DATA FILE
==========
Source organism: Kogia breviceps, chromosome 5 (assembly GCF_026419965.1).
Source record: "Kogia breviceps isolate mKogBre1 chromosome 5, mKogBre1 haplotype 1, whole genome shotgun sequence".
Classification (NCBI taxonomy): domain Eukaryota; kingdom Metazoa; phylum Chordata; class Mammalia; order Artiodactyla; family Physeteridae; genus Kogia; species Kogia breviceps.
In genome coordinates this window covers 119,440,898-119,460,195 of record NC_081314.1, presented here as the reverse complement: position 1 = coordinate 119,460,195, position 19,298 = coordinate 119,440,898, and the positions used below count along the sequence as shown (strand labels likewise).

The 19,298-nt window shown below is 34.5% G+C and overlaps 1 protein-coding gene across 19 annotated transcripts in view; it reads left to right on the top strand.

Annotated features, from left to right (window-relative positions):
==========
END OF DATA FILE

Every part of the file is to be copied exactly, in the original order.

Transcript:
Source organism: Kogia breviceps, chromosome 5 (assembly GCF_026419965.1).
Source record: "Kogia breviceps isolate mKogBre1 chromosome 5, mKogBre1 haplotype 1, whole genome shotgun sequence".
Classification (NCBI taxonomy): domain Eukaryota; kingdom Metazoa; phylum Chordata; class Mammalia; order Artiodactyla; family Physeteridae; genus Kogia; species Kogia breviceps.
In genome coordinates this window covers 119,440,898-119,460,195 of record NC_081314.1, presented here as the reverse complement: position 1 = coordinate 119,460,195, position 19,298 = coordinate 119,440,898, and the positions used below count along the sequence as shown (strand labels likewise).

The 19,298-nt window shown below is 34.5% G+C and overlaps 1 protein-coding gene across 19 annotated transcripts in view; it reads left to right on the top strand.

Annotated features, from left to right (window-relative positions):